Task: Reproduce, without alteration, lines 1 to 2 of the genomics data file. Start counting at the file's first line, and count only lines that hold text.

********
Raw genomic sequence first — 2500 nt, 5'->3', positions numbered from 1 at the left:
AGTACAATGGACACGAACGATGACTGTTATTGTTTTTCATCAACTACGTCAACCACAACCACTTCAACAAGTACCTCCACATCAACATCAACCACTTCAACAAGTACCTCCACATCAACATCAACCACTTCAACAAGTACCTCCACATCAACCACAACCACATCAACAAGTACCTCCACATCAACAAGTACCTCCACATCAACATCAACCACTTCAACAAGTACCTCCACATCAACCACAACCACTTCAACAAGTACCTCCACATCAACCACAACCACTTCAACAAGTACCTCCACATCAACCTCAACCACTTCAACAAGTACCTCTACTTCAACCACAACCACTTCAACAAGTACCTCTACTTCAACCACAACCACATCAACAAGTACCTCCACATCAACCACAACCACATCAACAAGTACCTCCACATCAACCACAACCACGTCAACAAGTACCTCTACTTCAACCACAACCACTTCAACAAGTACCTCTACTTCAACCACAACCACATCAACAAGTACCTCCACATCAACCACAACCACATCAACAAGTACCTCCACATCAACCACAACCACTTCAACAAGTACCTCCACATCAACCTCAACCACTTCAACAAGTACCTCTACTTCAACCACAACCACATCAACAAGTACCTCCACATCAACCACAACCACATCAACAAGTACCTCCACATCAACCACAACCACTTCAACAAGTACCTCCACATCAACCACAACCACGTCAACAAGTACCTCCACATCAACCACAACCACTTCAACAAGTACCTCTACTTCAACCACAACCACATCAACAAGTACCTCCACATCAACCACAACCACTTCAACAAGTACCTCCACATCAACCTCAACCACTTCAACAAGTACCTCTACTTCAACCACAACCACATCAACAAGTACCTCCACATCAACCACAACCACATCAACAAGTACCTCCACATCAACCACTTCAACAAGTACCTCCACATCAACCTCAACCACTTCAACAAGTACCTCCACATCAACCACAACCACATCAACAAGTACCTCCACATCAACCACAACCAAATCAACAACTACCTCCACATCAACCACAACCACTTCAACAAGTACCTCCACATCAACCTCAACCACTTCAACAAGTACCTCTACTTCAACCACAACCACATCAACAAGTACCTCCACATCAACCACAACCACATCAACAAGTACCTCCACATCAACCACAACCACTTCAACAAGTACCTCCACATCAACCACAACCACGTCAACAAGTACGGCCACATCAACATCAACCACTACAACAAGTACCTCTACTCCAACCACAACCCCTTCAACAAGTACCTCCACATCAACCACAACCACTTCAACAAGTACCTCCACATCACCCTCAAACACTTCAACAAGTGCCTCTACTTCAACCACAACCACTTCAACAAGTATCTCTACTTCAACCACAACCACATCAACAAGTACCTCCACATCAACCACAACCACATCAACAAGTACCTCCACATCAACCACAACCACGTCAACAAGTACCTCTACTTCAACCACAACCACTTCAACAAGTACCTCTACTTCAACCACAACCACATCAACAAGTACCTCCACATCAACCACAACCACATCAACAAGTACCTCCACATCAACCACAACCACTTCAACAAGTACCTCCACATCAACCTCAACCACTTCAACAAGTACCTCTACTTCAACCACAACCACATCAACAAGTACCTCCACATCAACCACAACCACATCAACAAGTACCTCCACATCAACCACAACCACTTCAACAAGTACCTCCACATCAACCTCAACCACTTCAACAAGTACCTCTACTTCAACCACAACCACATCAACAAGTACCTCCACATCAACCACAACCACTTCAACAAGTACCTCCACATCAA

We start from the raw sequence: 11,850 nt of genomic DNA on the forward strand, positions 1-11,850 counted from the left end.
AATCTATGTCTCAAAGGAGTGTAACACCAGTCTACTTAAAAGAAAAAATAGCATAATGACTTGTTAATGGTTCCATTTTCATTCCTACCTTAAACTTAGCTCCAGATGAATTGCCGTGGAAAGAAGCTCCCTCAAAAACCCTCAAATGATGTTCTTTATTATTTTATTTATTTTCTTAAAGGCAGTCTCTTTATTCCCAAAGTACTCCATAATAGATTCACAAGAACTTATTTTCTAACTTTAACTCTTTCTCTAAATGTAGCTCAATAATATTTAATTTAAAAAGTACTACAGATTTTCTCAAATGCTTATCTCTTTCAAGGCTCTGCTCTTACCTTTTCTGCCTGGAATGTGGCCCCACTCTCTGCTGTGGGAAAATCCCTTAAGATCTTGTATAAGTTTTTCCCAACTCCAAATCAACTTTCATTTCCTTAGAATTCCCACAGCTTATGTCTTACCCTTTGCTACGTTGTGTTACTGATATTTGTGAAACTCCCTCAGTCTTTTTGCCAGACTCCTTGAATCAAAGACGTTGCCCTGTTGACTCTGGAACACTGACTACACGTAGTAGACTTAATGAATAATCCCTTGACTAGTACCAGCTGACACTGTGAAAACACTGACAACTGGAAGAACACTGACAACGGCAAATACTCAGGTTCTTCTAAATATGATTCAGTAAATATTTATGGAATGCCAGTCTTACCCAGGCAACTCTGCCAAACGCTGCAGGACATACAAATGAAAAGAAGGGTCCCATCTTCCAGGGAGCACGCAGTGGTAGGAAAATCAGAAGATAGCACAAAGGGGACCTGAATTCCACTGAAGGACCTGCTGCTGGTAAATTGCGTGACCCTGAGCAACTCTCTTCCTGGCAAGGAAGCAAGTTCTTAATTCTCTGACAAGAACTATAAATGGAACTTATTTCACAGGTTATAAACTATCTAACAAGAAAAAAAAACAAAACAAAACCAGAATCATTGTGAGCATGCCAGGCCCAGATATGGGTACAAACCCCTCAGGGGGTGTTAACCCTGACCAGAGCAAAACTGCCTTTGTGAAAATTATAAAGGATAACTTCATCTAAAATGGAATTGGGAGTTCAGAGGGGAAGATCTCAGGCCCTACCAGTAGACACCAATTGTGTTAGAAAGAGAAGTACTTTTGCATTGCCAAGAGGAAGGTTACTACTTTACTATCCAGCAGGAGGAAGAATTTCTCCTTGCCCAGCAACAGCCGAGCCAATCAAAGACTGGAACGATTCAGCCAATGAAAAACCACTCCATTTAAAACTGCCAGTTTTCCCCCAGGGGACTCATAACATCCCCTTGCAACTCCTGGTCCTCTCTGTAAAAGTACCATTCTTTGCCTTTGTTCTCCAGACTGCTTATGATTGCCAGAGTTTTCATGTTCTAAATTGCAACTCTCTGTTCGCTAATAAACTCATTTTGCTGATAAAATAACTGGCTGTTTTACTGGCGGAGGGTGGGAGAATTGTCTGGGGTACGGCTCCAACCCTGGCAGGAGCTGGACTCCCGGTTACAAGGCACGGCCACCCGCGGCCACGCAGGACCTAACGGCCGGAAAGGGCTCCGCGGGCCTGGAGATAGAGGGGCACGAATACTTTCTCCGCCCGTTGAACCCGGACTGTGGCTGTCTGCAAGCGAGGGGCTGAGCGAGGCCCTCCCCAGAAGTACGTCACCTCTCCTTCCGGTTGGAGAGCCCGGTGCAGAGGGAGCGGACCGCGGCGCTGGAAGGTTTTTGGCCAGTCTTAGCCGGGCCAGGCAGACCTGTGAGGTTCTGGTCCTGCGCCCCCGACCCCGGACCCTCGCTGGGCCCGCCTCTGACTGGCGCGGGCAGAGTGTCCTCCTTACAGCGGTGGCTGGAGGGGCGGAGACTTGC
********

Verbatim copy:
Raw genomic sequence first — 2500 nt, 5'->3', positions numbered from 1 at the left:
AGTACAATGGACACGAACGATGACTGTTATTGTTTTTCATCAACTACGTCAACCACAACCACTTCAACAAGTACCTCCACATCAACATCAACCACTTCAACAAGTACCTCCACATCAACATCAACCACTTCAACAAGTACCTCCACATCAACCACAACCACATCAACAAGTACCTCCACATCAACAAGTACCTCCACATCAACATCAACCACTTCAACAAGTACCTCCACATCAACCACAACCACTTCAACAAGTACCTCCACATCAACCACAACCACTTCAACAAGTACCTCCACATCAACCTCAACCACTTCAACAAGTACCTCTACTTCAACCACAACCACTTCAACAAGTACCTCTACTTCAACCACAACCACATCAACAAGTACCTCCACATCAACCACAACCACATCAACAAGTACCTCCACATCAACCACAACCACGTCAACAAGTACCTCTACTTCAACCACAACCACTTCAACAAGTACCTCTACTTCAACCACAACCACATCAACAAGTACCTCCACATCAACCACAACCACATCAACAAGTACCTCCACATCAACCACAACCACTTCAACAAGTACCTCCACATCAACCTCAACCACTTCAACAAGTACCTCTACTTCAACCACAACCACATCAACAAGTACCTCCACATCAACCACAACCACATCAACAAGTACCTCCACATCAACCACAACCACTTCAACAAGTACCTCCACATCAACCACAACCACGTCAACAAGTACCTCCACATCAACCACAACCACTTCAACAAGTACCTCTACTTCAACCACAACCACATCAACAAGTACCTCCACATCAACCACAACCACTTCAACAAGTACCTCCACATCAACCTCAACCACTTCAACAAGTACCTCTACTTCAACCACAACCACATCAACAAGTACCTCCACATCAACCACAACCACATCAACAAGTACCTCCACATCAACCACTTCAACAAGTACCTCCACATCAACCTCAACCACTTCAACAAGTACCTCCACATCAACCACAACCACATCAACAAGTACCTCCACATCAACCACAACCAAATCAACAACTACCTCCACATCAACCACAACCACTTCAACAAGTACCTCCACATCAACCTCAACCACTTCAACAAGTACCTCTACTTCAACCACAACCACATCAACAAGTACCTCCACATCAACCACAACCACATCAACAAGTACCTCCACATCAACCACAACCACTTCAACAAGTACCTCCACATCAACCACAACCACGTCAACAAGTACGGCCACATCAACATCAACCACTACAACAAGTACCTCTACTCCAACCACAACCCCTTCAACAAGTACCTCCACATCAACCACAACCACTTCAACAAGTACCTCCACATCACCCTCAAACACTTCAACAAGTGCCTCTACTTCAACCACAACCACTTCAACAAGTATCTCTACTTCAACCACAACCACATCAACAAGTACCTCCACATCAACCACAACCACATCAACAAGTACCTCCACATCAACCACAACCACGTCAACAAGTACCTCTACTTCAACCACAACCACTTCAACAAGTACCTCTACTTCAACCACAACCACATCAACAAGTACCTCCACATCAACCACAACCACATCAACAAGTACCTCCACATCAACCACAACCACTTCAACAAGTACCTCCACATCAACCTCAACCACTTCAACAAGTACCTCTACTTCAACCACAACCACATCAACAAGTACCTCCACATCAACCACAACCACATCAACAAGTACCTCCACATCAACCACAACCACTTCAACAAGTACCTCCACATCAACCTCAACCACTTCAACAAGTACCTCTACTTCAACCACAACCACATCAACAAGTACCTCCACATCAACCACAACCACTTCAACAAGTACCTCCACATCAA